As a player at Winfield-Mount Union High School, Linda Lappe developed a defense-first mentality that has never left her.
"Our first high school practices, all we did was defense," Lappe said. "It was kind of ingrained into me at a pretty young age."
What she learned from coach Mitch Wachs at Winfield-Mount Union, and then as a player under Ceal Barry at Colorado, has become the staple of this year's CU women's basketball team.
"(Defense) really is what our team has become known for and everybody on our team, that's probably our most confident characteristic about ourselves," sophomore Lexy Kresl said.
Ranked No. 19 in the country, Colorado (25-6) opens the NCAA Tournament on Saturday at 4:40 p.m. against Kansas (18-13) in Boulder. It'll be the Buffs' first NCAA appearance in nine years, and they got here in large part because of the defensive philosophy Lappe and her staff established when she took over the program before the 2010-11 season.
"Getting our players to buy into that and getting our players to understand that we can be in a lot of games if we will play defense and we will rebound, because a lot of teams won't do that," Lappe said of her philosophy. "They won't work hard enough to do that. So, our philosophy is that you've got to be mentally tough to play defense for 40 minutes."
Center Rachel Hargis, who received Pac-12 All-Defense honorable mention this season, came to CU with that mentality. Like Lappe, she played her high school ball under a defense-first coach.
"She didn't care if we scored 10 points, the other team was going to score five," Hargis said. "She never let anybody get away with anything cheap on defense. She constantly held us accountable and drilled that into us and that's why we had such success as a high school team."
Several Buffs, however, have had to change their thinking from their high school days.
Two years ago, junior Brittany Wilson was nowhere near the defender she is now. She was named to the Pac-12's All-Defense team this year.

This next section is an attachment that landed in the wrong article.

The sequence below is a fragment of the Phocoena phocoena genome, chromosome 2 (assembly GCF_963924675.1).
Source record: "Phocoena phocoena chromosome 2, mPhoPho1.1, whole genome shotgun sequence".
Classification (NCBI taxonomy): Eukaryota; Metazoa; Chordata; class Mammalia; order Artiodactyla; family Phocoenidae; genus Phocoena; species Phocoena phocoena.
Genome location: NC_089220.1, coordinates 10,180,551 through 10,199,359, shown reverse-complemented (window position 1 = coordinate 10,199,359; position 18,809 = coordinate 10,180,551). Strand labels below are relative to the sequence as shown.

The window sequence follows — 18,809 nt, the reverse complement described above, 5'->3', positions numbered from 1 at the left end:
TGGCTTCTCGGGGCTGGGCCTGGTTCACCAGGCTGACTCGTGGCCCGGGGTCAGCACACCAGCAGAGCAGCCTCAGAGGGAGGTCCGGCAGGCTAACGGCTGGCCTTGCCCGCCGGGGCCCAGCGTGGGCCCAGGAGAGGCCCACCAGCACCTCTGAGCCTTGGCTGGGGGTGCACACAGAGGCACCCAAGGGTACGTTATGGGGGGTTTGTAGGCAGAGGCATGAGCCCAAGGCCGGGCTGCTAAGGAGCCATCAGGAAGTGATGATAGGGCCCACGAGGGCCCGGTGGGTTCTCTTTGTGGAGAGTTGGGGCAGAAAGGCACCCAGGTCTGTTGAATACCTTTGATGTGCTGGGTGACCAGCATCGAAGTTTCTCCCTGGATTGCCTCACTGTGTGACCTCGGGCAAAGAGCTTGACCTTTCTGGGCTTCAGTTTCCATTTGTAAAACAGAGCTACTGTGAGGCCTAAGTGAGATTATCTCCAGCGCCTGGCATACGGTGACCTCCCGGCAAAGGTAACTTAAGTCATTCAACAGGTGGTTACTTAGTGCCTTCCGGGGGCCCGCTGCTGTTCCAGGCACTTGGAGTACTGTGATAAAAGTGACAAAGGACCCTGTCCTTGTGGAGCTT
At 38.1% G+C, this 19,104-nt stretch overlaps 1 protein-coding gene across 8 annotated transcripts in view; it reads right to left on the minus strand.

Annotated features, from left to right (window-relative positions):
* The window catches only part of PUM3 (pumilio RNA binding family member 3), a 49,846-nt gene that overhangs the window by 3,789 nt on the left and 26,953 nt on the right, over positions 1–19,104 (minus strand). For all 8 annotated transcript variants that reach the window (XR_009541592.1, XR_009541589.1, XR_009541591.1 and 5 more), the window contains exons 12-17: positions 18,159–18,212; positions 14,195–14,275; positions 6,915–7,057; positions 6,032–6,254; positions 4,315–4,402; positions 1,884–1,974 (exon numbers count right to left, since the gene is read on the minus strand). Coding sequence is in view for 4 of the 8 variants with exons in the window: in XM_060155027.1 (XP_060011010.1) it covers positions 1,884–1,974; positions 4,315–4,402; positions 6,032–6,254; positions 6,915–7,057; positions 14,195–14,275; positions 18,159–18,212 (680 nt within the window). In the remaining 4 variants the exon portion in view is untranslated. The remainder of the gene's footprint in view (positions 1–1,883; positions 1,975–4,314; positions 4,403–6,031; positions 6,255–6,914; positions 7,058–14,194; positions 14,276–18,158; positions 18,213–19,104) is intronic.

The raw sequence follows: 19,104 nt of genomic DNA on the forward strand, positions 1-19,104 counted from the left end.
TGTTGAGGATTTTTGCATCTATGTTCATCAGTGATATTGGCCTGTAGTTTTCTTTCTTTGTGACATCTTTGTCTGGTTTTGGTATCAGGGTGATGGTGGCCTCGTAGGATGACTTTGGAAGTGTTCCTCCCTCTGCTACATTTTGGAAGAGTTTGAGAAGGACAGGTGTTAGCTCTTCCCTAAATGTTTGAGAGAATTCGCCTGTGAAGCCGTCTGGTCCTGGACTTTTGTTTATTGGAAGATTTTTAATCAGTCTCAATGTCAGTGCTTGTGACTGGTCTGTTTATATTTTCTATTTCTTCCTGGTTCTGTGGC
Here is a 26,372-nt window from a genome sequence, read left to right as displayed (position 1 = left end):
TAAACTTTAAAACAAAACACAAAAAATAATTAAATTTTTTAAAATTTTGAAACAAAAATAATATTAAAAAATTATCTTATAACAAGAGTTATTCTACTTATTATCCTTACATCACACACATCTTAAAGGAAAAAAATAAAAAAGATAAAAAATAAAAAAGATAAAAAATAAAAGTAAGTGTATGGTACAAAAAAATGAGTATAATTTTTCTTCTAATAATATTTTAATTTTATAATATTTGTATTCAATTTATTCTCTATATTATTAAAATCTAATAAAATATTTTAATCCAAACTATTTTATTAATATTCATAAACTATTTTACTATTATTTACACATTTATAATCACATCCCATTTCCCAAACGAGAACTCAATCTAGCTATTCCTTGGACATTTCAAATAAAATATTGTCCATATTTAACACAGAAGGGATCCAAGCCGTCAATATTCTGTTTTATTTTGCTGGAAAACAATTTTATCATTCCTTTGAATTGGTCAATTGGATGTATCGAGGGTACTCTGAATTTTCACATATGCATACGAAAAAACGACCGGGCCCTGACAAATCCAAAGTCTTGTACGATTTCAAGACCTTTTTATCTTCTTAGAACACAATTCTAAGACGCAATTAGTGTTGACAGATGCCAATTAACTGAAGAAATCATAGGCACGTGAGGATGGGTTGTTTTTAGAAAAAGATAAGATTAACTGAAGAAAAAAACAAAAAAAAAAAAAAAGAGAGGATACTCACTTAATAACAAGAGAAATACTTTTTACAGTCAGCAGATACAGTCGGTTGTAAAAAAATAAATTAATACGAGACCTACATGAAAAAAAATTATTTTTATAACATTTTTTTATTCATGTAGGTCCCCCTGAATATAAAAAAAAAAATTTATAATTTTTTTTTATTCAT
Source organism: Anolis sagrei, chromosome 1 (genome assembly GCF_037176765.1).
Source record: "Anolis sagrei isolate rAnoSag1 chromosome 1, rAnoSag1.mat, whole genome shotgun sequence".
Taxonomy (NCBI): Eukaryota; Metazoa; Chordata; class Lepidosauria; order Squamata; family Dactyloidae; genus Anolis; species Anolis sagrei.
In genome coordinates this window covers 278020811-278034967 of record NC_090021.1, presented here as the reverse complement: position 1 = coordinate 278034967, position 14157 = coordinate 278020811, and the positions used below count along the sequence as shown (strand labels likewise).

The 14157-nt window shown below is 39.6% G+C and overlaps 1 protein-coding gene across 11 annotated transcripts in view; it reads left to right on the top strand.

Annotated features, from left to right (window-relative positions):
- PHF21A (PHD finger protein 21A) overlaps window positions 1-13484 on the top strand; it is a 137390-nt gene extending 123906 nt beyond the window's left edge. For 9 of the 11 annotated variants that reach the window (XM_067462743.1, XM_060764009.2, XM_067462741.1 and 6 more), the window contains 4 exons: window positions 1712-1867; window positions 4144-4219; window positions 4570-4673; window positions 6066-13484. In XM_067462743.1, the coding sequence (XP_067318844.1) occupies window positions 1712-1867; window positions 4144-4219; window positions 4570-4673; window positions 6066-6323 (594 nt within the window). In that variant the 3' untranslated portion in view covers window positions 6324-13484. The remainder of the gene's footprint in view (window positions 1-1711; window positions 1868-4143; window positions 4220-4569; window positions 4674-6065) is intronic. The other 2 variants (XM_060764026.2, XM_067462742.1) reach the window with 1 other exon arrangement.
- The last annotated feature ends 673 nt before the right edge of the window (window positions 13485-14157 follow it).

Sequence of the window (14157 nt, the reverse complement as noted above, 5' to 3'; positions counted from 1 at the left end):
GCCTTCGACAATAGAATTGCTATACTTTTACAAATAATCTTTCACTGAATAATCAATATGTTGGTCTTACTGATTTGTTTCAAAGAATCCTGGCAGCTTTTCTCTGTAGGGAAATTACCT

Kresl was a star on offense and rarely thought about her defense, Lappe said.
"I remember telling her she was going to be a defensive stopper ... and she looked at me like I was crazy," Lappe said. "Something tells me by the time she's done here, she's going to be a pretty good defensive stopper."
A defensive liability early in her freshman year last season, Kresl made a stellar play on defense during the third round of the Women's NIT. In the closing seconds, Kresl was isolated by Villanova's Devon Kane, who drove to the hoop. Kresl played tough defense and Kane missed the shot. CU won, 48-47.
"I really think that one play kind of catapulted her into her defensive ability this year," said Lappe, who has used Kresl as a starter for much of the year because of Kresl's ability to succeed on both ends of the floor. "You also have to have some confidence. She was able to gain some confidence from it."
The whole team has gained confidence from its success on defense. Colorado has allowed just 54.1 points per game, which is on pace to break the school record for fewest points allowed per game. The Buffs rank 32nd in the country; they were second in the Pac-12; and, among the 64 teams in the NCAA Tournament, just 15 have allowed fewer points.
"We talk a lot about Colorado pride," Kresl said. "What that encompasses in defense is pressure and not giving up and going after lose balls and boxing out. It's a lot of the little things that most teams don't really think about, but we focus on them and we make them our main goals."
There are a lot of different defensive schemes, but for Lappe's squad, defense is about great technique, toughness and, frankly, being a bit of a bully to the opposition.
"The biggest thing is making it tough for the offense to get a good shot and making them hurried in everything that they do," Lappe said. "We never want the offense to be comfortable. We always want them to think that we're coming.
"We have that toughness mentality that we're going to lock you up and we're going to get in a stance and we're going to be in great position, we're going to help each other out."
Lappe speaks with great passion when talking about defense, because defense is what made her the player she became in high school and college.
"I love defense," she said. "I love coaching it. I loved playing it. It's so intense."
Her players love it, too, and they love that they are getting reputation for it.
"Being a Buff means being a good defensive team and player," Hargis said.
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